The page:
Women Scientists Face Discrimination – UK Study
Author: Womens UN Report Network
Date: July 22, 2005
Women Scientists Face
Discrimination, Says Study
Thursday March 20, 2008
Women continue to struggle to reach
the top echelons of academia due to discrimination, according to new research
presented at the Royal Economic Society annual conference this week.
Glass Ceilings – Thicker at the Top?, by Dr Sara Connolly and Dr Susan Long at
the University of East Anglia found that women are less likely than men to be
promoted to a professorial position at universities. It also found that women
are less likely to be promoted out of postdoctoral posts at research
strong evidence to suggest that around of a third of the promotional gap
between men and women is due to differential and disadvantaged treatment of
women the study concludes.
said: “The female scientific workforce is generally younger and so less
likely to have key responsibilities or have the same level of achievements.
This certainly explains most of the promotion gap.
between a quarter and a third is unexplained, which leads us to conclude that
there is strong evidence that women do experience different treatment and
disadvantage in terms of career progression.”
examined the careers of 4,200 scientists in universities and 2,200 working in
research institutes. The data includes information about their employment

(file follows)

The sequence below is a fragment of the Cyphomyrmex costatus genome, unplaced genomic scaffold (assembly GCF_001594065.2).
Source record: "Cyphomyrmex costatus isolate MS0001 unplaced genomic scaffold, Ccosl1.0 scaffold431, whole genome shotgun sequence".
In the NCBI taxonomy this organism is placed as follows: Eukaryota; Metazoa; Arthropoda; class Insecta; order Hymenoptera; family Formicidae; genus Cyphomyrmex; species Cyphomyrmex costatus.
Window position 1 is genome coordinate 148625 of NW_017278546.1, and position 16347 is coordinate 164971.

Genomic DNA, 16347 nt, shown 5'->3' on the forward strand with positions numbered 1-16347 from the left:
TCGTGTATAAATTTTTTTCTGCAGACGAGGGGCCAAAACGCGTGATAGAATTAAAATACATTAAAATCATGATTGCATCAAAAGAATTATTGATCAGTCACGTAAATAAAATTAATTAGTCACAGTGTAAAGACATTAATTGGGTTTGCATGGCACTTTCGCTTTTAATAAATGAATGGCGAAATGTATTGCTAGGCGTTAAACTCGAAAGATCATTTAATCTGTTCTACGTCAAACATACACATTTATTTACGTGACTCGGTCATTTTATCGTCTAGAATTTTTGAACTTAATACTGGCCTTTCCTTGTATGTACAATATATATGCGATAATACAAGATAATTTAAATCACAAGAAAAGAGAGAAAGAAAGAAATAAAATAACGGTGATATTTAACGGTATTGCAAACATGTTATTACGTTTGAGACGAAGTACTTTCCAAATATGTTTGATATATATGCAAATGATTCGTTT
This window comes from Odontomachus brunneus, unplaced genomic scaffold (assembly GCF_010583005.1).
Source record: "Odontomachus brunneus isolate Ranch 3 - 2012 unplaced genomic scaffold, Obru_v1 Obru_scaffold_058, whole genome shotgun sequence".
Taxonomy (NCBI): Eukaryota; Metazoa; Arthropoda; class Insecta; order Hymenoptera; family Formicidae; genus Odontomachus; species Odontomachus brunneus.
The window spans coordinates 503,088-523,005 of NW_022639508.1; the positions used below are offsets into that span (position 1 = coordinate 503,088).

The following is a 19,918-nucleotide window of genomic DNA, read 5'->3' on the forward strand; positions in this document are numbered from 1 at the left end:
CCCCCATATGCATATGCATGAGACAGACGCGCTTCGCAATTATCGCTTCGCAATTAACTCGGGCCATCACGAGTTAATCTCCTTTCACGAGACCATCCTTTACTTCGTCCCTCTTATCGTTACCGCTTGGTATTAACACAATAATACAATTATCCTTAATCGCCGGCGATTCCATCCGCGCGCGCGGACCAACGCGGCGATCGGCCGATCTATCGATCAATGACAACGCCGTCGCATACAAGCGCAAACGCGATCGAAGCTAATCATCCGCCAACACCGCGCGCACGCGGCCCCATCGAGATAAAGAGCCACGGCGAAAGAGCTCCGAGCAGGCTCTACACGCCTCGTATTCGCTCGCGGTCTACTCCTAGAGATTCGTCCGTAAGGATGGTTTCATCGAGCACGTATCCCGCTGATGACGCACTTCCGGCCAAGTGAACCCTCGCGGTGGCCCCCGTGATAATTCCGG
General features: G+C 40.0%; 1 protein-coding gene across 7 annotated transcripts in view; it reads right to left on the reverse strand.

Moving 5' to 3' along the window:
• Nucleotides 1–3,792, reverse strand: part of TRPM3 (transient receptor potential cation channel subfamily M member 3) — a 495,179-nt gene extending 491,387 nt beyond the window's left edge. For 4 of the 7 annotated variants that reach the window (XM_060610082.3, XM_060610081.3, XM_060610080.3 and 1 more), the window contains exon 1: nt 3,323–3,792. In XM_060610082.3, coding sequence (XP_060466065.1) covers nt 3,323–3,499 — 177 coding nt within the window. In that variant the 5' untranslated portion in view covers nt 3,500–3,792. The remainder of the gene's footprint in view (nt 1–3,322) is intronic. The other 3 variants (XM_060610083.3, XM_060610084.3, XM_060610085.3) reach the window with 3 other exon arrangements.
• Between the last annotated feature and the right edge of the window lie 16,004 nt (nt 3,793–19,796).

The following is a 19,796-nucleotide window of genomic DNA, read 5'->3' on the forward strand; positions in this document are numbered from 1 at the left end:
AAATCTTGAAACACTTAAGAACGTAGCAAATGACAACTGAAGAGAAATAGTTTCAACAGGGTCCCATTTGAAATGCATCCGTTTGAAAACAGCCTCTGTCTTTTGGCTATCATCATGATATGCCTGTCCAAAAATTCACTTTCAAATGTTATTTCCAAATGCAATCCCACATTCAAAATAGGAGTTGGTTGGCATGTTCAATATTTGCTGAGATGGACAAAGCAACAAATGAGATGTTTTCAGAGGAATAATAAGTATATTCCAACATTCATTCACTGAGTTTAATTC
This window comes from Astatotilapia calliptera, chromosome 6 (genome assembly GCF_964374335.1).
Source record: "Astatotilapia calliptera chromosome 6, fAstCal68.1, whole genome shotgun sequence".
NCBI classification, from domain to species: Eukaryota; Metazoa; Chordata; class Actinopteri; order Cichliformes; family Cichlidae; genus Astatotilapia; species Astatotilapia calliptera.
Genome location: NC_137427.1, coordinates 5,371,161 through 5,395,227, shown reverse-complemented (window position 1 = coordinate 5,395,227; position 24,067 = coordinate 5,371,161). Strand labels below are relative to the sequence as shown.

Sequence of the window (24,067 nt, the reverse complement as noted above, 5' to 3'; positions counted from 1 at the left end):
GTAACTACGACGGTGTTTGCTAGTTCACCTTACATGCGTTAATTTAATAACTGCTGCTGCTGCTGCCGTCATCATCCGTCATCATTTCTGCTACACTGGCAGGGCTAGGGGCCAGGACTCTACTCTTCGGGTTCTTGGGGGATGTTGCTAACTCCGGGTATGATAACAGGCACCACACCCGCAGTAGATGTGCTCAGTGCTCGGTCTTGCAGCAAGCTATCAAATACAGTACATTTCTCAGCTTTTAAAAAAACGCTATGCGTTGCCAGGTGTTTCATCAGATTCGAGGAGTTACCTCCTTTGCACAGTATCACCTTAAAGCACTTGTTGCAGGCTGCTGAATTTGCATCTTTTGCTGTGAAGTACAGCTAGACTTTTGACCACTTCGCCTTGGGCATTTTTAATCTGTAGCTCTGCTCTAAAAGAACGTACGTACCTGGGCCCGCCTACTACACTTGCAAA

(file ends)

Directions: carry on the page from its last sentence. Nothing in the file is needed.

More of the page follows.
history, work and domestic responsibilities and indicators of professional
esteem, which can be used to ensure that the analysis compares like with like
when comparing the relative chances of men and women being promoted.
education, the study found a familiar pattern of steadily falling levels of
female employment as seniority rises. Women represent 54% of postdocs, 41% of
lecturers, 31% of senior lecturers and 16% of professors.
institutes, women represent 54% of postdocs, 24% of senior scientists, 20% of
principal scientists and 19% of research directors.
says that women scientists in the UK face glass ceilings, but the point at
which women hit the ceiling depends on where they work. The glass ceiling in
universities is a barrier at the top, but in research institutes barriers are
at lower levels, so women are less likely to be promoted out of postdoctoral
said: “These results certainly raise the question of whether the UK is
making best use of this highly skilled workforce and whether these publicly
funded organisations are meeting the obligations set out in the 2007 gender
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